DECEMBER 21, 1950
HYDE PARK, Wednesday—There will be general approval of the nomination of General Eisenhower to head the armies of Western Europe. This is a tremendous organization job, but he has proved in the past his ability not only to command troops successfully in the field, but to get along with the other nationalities under his command.
This is, however, a more difficult job even than the one before. There he was organizing for war. Here he is organizing in the hope of preserving the peace. Then France was fighting a traditional enemy, Germany. Now that traditional enemy is loath to be rearmed, feeling perhaps that her only hope of survival lies in a condition of impotence which will not in any way excite the envy or fear of her neighbors either to the east or to the west.
This is an entirely understandable position, but one wonders if among the old military leaders there are not a few who would still welcome a chance to rearm Germany and reconstitute her military strength. This is, of course, at the base of France's fears.
Senator Lodge said the other day the one important thing to Russia was control of the Ruhr because, in industrial potential, that would put the Soviet Union on a par with the United States. If that is Russia's objective, then it is entirely understandable that she is violently opposed to the rearming of Germany even on a police basis. It would certainly be preferable to reach the Ruhr without any military resistance.
The departure of the Communist Chinese delegates to Peiping yesterday was very interesting. They wished the people of the United States a merry Christmas and tried to separate them entirely from their government; they did not wish the United States government a merry Christmas.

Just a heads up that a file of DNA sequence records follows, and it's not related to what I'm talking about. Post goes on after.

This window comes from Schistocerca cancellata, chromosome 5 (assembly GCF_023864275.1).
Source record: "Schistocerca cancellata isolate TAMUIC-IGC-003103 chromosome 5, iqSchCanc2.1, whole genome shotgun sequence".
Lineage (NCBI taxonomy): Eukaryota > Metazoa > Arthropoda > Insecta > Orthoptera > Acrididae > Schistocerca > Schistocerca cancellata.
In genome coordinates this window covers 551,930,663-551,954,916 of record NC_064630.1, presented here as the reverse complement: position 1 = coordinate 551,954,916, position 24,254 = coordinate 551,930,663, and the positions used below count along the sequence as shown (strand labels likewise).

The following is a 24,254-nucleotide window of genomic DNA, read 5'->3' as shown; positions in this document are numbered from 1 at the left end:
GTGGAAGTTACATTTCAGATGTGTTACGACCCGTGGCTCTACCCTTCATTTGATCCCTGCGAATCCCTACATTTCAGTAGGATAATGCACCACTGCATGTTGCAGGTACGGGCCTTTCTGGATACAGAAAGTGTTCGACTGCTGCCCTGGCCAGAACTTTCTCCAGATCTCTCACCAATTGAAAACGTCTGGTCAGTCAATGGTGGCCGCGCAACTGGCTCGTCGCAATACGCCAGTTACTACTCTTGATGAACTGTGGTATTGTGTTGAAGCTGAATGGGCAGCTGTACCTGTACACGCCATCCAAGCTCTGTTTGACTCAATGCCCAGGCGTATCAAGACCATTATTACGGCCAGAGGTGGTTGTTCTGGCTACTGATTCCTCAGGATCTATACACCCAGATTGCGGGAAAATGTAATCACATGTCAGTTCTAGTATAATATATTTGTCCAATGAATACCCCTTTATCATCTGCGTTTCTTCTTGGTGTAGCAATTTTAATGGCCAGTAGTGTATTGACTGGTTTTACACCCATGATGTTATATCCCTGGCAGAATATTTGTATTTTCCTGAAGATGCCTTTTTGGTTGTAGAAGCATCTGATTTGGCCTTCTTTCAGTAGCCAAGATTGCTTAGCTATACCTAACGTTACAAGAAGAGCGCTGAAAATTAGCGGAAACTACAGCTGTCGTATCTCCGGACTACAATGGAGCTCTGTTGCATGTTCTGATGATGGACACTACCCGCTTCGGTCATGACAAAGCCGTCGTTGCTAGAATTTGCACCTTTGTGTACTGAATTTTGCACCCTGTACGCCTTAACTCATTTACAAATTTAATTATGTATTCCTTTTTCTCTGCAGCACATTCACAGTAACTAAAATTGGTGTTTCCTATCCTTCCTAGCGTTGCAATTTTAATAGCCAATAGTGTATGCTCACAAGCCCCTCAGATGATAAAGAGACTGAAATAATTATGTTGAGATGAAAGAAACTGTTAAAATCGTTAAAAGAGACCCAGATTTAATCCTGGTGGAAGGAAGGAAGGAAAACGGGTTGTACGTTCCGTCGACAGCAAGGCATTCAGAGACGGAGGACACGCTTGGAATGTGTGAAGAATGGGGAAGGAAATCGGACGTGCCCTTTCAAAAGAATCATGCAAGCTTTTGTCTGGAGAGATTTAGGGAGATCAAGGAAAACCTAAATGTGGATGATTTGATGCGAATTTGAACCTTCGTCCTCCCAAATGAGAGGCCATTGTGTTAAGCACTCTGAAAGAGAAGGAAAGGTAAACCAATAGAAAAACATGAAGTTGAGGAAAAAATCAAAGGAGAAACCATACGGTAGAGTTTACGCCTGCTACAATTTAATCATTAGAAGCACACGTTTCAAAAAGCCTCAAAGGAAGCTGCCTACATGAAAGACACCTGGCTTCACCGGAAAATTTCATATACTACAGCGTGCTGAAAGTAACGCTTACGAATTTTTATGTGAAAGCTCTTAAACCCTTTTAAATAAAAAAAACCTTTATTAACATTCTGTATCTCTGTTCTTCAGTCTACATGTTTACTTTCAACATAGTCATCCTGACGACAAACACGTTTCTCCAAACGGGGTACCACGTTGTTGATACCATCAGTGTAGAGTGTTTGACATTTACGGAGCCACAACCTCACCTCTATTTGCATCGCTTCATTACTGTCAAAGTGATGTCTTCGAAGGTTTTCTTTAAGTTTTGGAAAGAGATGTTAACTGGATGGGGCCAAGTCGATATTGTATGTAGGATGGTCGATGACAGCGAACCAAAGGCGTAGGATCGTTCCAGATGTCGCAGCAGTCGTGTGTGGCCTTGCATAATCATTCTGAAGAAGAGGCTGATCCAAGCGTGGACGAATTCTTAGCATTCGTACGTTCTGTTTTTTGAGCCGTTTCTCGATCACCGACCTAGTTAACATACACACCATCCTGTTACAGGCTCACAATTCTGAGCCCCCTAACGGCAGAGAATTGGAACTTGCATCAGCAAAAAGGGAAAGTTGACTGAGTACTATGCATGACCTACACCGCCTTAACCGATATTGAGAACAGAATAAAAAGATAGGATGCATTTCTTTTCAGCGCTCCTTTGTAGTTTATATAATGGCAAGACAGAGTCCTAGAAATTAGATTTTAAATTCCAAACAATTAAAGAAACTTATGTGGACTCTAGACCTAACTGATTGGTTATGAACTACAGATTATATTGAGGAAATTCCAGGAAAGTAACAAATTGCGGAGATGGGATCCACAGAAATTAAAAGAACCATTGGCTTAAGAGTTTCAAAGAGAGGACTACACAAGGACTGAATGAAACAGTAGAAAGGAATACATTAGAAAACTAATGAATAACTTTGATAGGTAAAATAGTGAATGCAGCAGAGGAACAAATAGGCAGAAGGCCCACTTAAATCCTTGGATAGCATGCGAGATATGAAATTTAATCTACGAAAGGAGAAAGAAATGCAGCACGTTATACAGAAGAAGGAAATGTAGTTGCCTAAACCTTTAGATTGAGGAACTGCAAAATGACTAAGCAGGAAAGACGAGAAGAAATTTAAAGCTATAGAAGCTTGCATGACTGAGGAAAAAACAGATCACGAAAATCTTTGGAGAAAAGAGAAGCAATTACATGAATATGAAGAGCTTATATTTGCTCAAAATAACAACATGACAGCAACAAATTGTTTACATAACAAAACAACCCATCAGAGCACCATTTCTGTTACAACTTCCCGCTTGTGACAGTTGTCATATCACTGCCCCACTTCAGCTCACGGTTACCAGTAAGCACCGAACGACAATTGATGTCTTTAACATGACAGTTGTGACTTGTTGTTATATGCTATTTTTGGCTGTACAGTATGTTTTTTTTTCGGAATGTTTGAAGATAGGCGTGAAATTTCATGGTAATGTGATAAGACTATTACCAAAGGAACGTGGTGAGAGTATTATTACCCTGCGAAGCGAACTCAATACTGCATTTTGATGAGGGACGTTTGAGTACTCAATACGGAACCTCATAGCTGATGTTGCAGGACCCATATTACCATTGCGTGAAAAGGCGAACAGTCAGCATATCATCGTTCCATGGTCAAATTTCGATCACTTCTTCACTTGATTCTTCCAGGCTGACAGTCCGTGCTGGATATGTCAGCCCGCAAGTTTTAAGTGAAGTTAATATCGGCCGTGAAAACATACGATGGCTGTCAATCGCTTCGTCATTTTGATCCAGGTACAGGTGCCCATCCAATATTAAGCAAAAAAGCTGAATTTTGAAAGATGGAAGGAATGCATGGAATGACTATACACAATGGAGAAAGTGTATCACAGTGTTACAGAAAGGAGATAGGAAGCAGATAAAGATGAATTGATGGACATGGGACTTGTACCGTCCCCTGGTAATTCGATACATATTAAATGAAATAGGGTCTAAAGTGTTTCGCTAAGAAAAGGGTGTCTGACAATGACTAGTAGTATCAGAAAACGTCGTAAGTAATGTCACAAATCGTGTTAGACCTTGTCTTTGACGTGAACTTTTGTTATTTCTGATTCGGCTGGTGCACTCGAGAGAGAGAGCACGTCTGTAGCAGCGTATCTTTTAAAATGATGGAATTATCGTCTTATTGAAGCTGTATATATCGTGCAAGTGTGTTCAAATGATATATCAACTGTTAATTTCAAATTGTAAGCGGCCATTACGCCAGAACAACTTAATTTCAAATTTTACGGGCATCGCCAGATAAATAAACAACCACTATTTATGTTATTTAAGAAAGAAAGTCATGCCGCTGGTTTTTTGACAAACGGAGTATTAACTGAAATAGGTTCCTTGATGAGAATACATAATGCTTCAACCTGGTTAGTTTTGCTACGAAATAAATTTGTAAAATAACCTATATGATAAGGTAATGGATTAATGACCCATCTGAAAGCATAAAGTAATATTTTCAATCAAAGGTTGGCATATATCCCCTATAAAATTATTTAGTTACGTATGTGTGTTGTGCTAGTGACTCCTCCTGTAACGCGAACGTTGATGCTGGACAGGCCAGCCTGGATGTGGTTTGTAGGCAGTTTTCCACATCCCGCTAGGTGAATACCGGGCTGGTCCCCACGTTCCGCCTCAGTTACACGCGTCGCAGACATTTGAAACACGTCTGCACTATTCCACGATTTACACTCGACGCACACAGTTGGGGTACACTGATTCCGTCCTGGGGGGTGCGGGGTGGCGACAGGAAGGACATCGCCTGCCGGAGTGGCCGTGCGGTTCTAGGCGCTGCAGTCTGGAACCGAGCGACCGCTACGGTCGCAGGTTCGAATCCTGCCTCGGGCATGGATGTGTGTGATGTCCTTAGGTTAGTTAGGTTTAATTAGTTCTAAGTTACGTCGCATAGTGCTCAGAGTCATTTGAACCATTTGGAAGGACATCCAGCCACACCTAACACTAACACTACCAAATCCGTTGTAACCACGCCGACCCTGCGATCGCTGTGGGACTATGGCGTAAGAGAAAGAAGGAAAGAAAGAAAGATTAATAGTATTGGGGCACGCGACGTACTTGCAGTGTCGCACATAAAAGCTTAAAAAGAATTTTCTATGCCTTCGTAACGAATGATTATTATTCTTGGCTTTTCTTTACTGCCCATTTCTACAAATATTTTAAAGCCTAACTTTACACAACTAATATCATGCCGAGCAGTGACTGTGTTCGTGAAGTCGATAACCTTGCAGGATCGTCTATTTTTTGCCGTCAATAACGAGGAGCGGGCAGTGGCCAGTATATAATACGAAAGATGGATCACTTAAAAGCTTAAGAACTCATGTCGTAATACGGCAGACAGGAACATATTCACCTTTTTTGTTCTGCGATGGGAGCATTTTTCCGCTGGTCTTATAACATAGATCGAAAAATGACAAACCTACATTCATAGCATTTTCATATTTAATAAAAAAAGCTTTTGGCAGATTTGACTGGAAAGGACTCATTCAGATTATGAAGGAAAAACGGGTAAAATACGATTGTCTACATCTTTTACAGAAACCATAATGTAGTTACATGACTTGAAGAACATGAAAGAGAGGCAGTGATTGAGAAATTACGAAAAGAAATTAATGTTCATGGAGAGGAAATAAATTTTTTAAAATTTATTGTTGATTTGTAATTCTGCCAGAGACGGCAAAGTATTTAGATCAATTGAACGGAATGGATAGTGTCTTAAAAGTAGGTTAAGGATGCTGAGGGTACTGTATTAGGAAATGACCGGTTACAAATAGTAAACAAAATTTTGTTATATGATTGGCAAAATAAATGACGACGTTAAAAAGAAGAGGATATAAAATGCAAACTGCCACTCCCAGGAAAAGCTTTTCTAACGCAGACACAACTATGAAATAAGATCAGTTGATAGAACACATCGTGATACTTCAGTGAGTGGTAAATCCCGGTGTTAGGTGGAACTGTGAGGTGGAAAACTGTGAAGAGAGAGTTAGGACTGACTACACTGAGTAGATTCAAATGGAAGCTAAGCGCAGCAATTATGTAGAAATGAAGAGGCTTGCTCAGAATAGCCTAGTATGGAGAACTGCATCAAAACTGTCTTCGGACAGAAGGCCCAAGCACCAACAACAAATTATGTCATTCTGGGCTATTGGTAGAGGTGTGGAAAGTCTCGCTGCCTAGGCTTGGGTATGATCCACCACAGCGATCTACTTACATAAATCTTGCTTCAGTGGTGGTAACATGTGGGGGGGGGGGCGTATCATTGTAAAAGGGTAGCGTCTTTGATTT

There was something sad about this because it shows how little these leaders of Communist China understand that the government of a democratic state cannot be separated from the people. The people are the government, or at least the ultimate authority lies in their hands because by secret ballot they choose their representatives in Congress and they choose their Chief Executive.
That was certainly an extraordinary spectacle described in yesterday morning's newspaper in which three Republican Senators voted with a solid Democratic Senate to support the President and to prevent attack upon his foreign policy. It is regrettable that this action had not come before the Republican Senators had pronounced themselves against Secretary of State Dean Acheson. None of them can have had much imagination or the mere thought of how the U.S. delegation would feel at the Brussels conference might have deterred them. As a matter of fact, the poise and dignity shown at Brussels by the Secretary of State must shame a great many of the Senators who acted in such irresponsible fashion.